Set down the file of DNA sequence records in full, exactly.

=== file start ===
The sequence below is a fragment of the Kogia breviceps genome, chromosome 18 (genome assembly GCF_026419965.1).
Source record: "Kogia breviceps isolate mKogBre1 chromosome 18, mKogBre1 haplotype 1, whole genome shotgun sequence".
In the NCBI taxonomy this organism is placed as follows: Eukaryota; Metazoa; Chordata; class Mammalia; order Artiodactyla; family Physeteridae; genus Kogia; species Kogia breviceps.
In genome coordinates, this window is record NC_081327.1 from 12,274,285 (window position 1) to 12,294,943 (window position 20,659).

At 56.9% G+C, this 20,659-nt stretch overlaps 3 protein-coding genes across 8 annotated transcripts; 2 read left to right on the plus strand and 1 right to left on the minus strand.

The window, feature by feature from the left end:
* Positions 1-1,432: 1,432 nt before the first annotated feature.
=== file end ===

The sequence below is a fragment of the Kogia breviceps genome, chromosome 18 (genome assembly GCF_026419965.1).
Source record: "Kogia breviceps isolate mKogBre1 chromosome 18, mKogBre1 haplotype 1, whole genome shotgun sequence".
In the NCBI taxonomy this organism is placed as follows: Eukaryota; Metazoa; Chordata; class Mammalia; order Artiodactyla; family Physeteridae; genus Kogia; species Kogia breviceps.
In genome coordinates, this window is record NC_081327.1 from 12,274,285 (window position 1) to 12,294,943 (window position 20,659).

At 56.9% G+C, this 20,659-nt stretch overlaps 3 protein-coding genes across 8 annotated transcripts; 2 read left to right on the plus strand and 1 right to left on the minus strand.

The window, feature by feature from the left end:
* Positions 1-1,432: 1,432 nt before the first annotated feature.